Citywide Protests Engulf Gotham

New Yorkers unite en masse to protest against police brutality and in support of black Americans

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On Thursday evening, some 4,000 New Yorkers gathered in Williamsburg’s McCarren Park in memory of George Floyd. They sat silently, some kneeling, some holding signs with the names of the most recent victims of police violence, in the thick evening heat. 

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A deep silence lingered for thirty minutes over the green lawns. 

And then the chanting began, a call and response that rippled through the crowd.

“Black lives matter!” a voice carried through a megaphone. 

“Black lives matter!” the crowd echoed. 

It was one of the thousands of marches, vigils, rallies and protests sparked by the killing of Floyd, a 46-year-old black man who died at the hands of a Minneapolis police officer on May 25. The white police officer filmed kneeling on Floyd’s neck for nearly nine minutes wasn’t charged until four days later. Three other officers, two who helped restrain Floyd and one who stood by, were charged nearly a week later.

Floyd’s death unleashed a wave of outrage and civil unrest that brought people out of their homes for the first time in weeks. Protests against police violence erupted in over 250 cities with nightly scenes of violent clashes between police and protesters, and a rash of looting in several major cities, including New York City where everything from the most luxe to the poorest corridors were hit. 

The protests, a largely leaderless movement for police reform, have been met with increased policing at all levels of government. President Donald Trump tweeted out: “When the looting starts the shooting starts”; twenty states have deployed the National Guard; cities are implementing curfews; and hundreds of videos of police violence against peaceful protesters are circulating on social media. 

On the flip side, the police have contended with attacks on officers, and taunts and provocations from protesters, who have shouted officers down with chants of “Fuck the police!” They’ve also had to quell the looting and violence that broke out. 

In New York, what began as sporadic mayhem on the night of Saturday, May 29, with smashed windows and ransacked stores in pockets of the city, escalated to widespread looting and chaos across Soho and Greenwich on Sunday, May 30, and into Midtown and parts of the Bronx by the night of Monday, June 1. Bands of looters broke into Macy’s flagship in Herald Square, tore the boards off of Bergorf Goodman, and raided over a hundred stores in Soho alone, along Prince and Houston streets.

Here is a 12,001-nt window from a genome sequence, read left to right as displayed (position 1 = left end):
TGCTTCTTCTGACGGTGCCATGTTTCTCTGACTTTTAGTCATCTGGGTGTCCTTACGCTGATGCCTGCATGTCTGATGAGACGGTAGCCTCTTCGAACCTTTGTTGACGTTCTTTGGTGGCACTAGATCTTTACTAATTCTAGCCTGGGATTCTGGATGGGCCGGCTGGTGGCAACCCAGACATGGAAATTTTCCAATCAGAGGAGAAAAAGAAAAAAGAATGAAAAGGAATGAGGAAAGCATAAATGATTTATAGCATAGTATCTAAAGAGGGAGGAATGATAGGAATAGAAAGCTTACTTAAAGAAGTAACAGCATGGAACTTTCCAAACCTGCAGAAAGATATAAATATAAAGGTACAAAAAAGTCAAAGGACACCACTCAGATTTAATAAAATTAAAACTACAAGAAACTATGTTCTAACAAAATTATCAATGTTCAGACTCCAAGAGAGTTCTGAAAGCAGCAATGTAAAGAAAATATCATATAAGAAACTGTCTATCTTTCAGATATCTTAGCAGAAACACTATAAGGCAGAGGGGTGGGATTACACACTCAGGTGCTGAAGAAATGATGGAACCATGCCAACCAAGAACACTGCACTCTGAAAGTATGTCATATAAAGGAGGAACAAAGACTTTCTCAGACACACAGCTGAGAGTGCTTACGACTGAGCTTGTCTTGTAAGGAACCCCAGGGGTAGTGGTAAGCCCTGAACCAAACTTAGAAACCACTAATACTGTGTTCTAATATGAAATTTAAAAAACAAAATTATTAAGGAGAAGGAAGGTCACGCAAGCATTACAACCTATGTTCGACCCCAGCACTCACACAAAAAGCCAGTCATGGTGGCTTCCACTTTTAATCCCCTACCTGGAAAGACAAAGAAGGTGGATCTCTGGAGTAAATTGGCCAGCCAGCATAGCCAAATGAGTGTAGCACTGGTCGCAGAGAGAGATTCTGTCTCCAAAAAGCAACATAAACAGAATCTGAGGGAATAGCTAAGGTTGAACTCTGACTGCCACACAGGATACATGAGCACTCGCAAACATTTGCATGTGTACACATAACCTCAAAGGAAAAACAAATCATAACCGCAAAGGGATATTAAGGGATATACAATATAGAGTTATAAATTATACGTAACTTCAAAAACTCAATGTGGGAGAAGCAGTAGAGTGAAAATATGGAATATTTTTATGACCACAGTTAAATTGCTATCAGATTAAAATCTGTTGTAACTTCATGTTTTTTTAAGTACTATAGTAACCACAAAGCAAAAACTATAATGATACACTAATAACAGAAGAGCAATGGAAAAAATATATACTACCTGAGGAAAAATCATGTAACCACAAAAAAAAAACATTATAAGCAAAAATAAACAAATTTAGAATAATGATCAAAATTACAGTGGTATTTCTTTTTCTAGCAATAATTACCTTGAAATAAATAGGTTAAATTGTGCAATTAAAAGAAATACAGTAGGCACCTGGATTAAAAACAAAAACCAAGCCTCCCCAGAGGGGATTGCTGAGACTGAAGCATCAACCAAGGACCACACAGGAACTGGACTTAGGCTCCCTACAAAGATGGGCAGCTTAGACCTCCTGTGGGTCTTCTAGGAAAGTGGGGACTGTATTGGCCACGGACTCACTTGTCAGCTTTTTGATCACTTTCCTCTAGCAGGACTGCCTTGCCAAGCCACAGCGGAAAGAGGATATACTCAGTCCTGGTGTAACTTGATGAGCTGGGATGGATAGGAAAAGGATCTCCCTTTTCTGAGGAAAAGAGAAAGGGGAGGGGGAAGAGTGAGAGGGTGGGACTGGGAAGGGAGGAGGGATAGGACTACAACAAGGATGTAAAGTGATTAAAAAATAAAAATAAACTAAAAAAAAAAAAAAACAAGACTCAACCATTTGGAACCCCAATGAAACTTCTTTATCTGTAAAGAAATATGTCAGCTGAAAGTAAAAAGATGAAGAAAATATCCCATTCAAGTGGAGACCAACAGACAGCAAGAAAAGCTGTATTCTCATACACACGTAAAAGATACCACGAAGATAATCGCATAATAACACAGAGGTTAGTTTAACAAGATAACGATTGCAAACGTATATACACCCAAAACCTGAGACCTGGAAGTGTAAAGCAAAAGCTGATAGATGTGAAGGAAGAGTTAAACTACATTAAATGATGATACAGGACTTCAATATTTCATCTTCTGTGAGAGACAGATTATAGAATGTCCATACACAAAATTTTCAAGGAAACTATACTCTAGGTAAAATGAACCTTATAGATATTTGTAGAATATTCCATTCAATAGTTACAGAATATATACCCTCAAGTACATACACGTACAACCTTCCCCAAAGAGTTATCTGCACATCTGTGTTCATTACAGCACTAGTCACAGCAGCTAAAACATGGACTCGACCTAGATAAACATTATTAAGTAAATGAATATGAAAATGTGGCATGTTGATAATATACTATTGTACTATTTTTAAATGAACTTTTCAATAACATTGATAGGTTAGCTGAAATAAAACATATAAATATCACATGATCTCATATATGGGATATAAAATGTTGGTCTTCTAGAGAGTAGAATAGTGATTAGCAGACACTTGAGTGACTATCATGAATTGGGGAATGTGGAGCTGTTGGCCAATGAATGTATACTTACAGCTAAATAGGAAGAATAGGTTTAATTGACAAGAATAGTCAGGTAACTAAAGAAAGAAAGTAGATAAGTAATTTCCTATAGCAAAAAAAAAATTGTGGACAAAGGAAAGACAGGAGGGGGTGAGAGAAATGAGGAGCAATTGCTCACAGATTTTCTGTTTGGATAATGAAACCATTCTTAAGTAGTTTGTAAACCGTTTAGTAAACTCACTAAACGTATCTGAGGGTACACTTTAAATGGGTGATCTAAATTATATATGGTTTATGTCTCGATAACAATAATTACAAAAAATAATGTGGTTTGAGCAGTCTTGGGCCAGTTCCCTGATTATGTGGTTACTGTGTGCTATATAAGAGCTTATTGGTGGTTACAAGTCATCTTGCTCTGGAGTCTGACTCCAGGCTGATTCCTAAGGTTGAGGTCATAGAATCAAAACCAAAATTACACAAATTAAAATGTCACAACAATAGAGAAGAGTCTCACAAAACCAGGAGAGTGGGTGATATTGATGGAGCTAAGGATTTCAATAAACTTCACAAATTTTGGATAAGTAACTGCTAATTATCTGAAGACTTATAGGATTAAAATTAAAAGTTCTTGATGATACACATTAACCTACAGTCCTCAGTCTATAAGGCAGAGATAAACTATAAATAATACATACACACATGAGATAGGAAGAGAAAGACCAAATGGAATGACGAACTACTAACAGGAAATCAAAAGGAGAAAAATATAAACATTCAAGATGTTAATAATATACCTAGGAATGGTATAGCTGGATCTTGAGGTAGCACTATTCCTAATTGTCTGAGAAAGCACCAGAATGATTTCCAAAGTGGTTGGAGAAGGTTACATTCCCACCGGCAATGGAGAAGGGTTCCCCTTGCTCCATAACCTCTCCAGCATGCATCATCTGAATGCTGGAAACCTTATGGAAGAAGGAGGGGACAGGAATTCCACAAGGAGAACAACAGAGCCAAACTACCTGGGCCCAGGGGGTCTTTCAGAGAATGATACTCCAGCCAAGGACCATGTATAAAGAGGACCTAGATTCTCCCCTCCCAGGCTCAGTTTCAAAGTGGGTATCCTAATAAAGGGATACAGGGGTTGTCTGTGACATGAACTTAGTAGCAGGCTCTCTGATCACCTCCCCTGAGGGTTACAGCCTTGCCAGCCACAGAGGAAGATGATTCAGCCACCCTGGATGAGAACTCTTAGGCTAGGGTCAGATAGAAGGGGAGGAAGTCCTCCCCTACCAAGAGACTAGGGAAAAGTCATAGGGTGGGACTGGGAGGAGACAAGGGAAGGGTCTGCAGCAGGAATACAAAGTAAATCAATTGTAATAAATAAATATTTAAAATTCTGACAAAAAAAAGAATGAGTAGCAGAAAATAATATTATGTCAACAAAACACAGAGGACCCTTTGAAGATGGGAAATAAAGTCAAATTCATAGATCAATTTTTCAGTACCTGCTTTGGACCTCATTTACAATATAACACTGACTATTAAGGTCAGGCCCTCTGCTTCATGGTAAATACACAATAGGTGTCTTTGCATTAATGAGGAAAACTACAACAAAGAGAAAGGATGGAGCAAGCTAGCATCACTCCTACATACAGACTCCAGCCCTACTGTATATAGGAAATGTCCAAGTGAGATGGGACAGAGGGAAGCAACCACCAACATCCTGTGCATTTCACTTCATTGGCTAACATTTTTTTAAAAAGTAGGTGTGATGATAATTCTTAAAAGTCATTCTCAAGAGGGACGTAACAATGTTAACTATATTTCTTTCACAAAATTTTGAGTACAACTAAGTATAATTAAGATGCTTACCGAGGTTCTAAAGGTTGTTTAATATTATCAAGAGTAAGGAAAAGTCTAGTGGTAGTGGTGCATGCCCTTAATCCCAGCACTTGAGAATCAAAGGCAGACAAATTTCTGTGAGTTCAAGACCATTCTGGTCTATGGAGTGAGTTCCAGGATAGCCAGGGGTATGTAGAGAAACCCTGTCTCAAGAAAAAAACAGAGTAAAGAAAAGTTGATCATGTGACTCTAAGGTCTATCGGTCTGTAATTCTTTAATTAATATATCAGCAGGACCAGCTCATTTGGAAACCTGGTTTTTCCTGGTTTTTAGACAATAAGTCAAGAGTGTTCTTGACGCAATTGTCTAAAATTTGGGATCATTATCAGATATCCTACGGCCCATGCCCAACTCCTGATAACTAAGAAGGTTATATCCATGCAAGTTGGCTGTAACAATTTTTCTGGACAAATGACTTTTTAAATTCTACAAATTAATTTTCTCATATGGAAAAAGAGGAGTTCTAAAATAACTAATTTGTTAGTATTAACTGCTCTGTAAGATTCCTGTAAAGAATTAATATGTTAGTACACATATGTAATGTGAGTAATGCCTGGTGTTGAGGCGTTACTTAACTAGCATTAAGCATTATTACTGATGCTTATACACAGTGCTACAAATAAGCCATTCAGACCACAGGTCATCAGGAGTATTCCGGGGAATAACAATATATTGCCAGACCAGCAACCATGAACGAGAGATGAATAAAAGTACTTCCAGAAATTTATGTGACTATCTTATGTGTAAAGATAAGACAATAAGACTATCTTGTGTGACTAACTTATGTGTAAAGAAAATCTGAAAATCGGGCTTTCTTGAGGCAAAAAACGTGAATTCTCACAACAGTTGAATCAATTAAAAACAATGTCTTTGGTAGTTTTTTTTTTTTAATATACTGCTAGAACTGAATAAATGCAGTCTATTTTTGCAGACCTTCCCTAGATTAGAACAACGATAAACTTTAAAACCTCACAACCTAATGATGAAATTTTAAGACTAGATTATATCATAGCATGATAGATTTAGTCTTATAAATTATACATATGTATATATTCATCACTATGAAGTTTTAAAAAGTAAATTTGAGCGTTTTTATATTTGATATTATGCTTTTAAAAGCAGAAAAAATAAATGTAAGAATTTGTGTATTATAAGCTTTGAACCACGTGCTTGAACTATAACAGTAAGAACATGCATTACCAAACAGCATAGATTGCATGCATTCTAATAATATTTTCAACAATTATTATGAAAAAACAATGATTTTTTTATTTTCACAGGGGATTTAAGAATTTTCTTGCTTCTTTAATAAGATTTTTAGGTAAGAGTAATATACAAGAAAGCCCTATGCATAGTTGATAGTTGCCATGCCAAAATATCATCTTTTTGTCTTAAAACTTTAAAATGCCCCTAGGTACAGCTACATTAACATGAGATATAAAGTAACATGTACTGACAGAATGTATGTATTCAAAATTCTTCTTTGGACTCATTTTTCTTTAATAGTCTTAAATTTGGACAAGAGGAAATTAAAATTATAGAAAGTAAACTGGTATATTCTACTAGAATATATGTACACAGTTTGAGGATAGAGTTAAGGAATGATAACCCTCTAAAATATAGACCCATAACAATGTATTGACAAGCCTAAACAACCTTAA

But New York is also a prime example of how leadership chose to respond to protests against police violence with increased police presence and a show of force. Police in full riot gear were deployed on the first night of peaceful protests, and Mayor Bill de Blasio responded to several nights of looting with the first curfew since World War II, added 4,000 additional cops to the street, and outlawed some critical transportation services such as Citibike and Lyft rides after 8 p.m, when the curfew begins. 

Gov. Andrew Cuomo said even that wasn’t enough, calling on de Blasio to make use of the largest police force in the United States. “You have 38,000 NYPD people,” Cuomo said in a June 2 press briefing. “Use 38,000 people and protect property. Use the police.” 

This sentiment seemed largely tone deaf to the demonstrators. “Pay attention to what’s missing,” said public advocate Jumaane Williams in a June 4 press conference. “There was no language that said we have to protect the lives of black folks in the city, that we have to figure out a solution to how to address the pain and anger of the protesters.” 

It’s important to protect property, Williams continued, but there remains a question of emphasis. “Take the same energy that you used in discussing the protection of property, just keep it when discussing what you’re going to do right now – not tomorrow or the day after, right now – to address the pain and anguish of black New Yorkers.” 

State Senator Zellnor Myrie, who was pepper sprayed by police during a protest on May 29, said that more police is not the solution. “After seeing days of our police improperly using force, attacking peaceful protesters and even black elected officials like me, the notion that the solution is to put more police on the ground and charge them with enforcing increasingly strict guidelines is misguided at best, and dangerous at worst,” Myrie said in a statement to Commercial Observer. “The solution to a popular, predominantly peaceful uprising against police brutality is not to send police; it is to respond to the demands of the public. Until we see meaningful steps toward real police accountability, we will continue to see unrest.”